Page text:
The 2017 General Election was one nobody wanted but Theresa May was right to call it. Everyone involved – candidates, voters, journalists – is weary and longing for it to be over. General Election campaigns are searing experiences. Reputations are won or lost, temperatures reach boiling point and stay there. These days, social media amplifies the noise and speeds up the flow of information, rumour, gossip, news – fake or real. Over these weeks we have learnt interesting things about our leaders, our country and ourselves.

I have travelled around the country visiting a variety of different constituencies, listening and watching, discussing and debating the issues. Many of those issues are the ones the political parties want to talk about – Brexit, health, education, transport – and some are ones they are wary of discussing – such as community integration, family cohesion, where is the money coming from to pay for the services we all want. There are some issues that neither side want to talk about openly but which are serious and need addressing – including increasing racism, social division, the fracturing of the sense of togetherness.

The dominant issue, the one the General Election was primarily called over, is Brexit. Britain remains deeply and emotionally divided. David Cameron’s decision to honour his 2015 General Election manifesto promise was to bequeath to his successor a country fractured along social, regional, educational and economic fault lines.

But while politicians may call an election for a specific purpose, the electorate has a tendency to determine how campaigns go. As always it is important to distinguish between the campaign you are presented with by the media and the one that is happening on the ground. The media obsess about which aide did what to which minister, or a great sage emerges bleary eyed from the bar of their St James’s club to grandly inform us such and such a person must raise their game. This is mostly twaddle. Few of these luminosities have stood for office or canvassed a vote. Voters don’t care about political aides. Voters can judge for themselves about the competence of the party leaders. Even manifesto policy pledges barely make a mark in the world outside of Westminster. This may break the heart of policy wonks and Fleet Street hacks but few are paying much attention to them.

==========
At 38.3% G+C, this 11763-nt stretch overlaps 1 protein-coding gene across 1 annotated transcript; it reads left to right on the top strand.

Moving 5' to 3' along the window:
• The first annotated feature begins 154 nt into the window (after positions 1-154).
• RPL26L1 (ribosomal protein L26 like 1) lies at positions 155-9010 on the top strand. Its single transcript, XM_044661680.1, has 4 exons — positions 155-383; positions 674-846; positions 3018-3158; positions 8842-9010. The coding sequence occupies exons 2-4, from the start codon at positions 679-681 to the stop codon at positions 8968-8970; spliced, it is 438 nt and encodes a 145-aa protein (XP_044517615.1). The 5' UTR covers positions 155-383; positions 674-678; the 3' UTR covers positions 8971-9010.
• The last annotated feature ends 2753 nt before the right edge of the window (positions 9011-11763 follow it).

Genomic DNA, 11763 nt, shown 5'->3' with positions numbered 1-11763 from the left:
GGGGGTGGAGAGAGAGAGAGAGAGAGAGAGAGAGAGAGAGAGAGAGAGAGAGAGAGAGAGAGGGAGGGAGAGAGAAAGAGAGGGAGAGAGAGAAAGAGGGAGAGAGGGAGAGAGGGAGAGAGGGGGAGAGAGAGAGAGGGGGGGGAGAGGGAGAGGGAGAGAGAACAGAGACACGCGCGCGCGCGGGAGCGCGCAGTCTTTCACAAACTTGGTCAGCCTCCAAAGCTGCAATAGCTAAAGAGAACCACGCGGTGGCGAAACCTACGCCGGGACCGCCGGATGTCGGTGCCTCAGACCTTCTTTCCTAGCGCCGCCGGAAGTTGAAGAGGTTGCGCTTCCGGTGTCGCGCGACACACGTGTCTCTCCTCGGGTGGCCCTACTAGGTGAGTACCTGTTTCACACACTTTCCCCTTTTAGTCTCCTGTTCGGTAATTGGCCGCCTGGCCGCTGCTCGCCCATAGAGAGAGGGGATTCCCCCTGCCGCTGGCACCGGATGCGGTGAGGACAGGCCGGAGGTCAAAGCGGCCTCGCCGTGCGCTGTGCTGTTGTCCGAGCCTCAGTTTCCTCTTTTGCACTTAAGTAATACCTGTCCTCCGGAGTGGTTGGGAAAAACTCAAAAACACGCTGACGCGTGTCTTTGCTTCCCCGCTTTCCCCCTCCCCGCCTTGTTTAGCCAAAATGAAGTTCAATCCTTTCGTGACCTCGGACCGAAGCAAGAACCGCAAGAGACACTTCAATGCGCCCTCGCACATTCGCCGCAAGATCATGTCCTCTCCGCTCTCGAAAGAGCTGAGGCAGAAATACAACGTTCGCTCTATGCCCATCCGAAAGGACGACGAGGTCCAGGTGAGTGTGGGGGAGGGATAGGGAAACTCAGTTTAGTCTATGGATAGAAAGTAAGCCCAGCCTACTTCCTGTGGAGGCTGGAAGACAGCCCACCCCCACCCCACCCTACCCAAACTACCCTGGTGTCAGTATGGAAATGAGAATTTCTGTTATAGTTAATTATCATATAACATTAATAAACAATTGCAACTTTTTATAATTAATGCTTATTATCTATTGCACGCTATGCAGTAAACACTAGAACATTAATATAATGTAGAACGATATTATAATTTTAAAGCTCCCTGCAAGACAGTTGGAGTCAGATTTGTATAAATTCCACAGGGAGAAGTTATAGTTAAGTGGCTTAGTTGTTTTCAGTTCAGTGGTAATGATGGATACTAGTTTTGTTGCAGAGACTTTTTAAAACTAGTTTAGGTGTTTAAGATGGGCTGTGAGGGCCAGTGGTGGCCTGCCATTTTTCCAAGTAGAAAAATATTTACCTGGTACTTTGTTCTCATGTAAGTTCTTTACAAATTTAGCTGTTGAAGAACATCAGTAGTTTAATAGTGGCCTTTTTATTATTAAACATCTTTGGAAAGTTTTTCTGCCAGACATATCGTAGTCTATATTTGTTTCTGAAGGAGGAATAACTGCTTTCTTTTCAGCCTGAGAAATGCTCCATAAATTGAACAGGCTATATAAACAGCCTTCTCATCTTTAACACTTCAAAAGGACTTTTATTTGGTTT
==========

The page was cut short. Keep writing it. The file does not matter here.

In constituencies up and down the country candidates are fighting individual campaigns in their own areas. Over these local campaigns the national campaigns washes like the tide ebbing and flowing. Parliamentary candidates have to negotiate the impact of the national campaign. They have to make their points in leaflets and hustings, and not do anything that attracts national attention, but somehow impact on local consciousness. It is not easy. Consistently though there is a clear sense that outside of London, always challenging terrain for the Conservative Party, Theresa May has – despite the headlines – made a huge and significantly positive impact in the minds of voters. Her insight before and throughout the election campaign that the Conservative Party could displace Labour in its heartlands is likely to be proved right on election day.

In the end there is a sense, formed over time, of whether a leader and a party can be trusted to deliver what is needed. Voters are on the whole too realistic to think they will deliver everything promised, that all will go without a hitch, but they look for the person who is likely to make the best fist of a difficult job. This time the job is particularly difficult and in the end the choice is not so difficult.

Of course Jeremy Corbyn has done better than many expected. He has fought a campaign that is true to his long political career and values. It has been a scrappy, insurgent campaign based on incredible economic policies and one that goes against the grain of majority opinion in his own Parliamentary party and the country as a whole. Twice victorious in leadership contests for his party he has had every right to fight the campaign he has, but it is not possible to believe that a leader who suffered a no confidence vote at the hands of three quarters of his MPs could seriously form a government of the United Kingdom.

Meanwhile, Theresa May ends the campaign as she began it, on course to form the next government. General election campaigns are never easy or elegant. They are a rough and tumble scramble for votes and attention. They are the process of supplication and humiliation we demand of our leaders before we grant them vast and barely checked power.

For Mrs May it has been a tough campaign, but she is a tough campaigner. She came to Number 10 as neither the provoker nor the architect of the circumstances. She has faced bitter sniping from marooned Cameroons. The electorate understands this. Now she will assume office in her own right, at the head of a government she has led into office. Her government will have a mandate to deliver on the huge policy agenda that lies ahead. It is an historic opportunity, a defining moment for Britain and our role on the world stage. She deserves to win.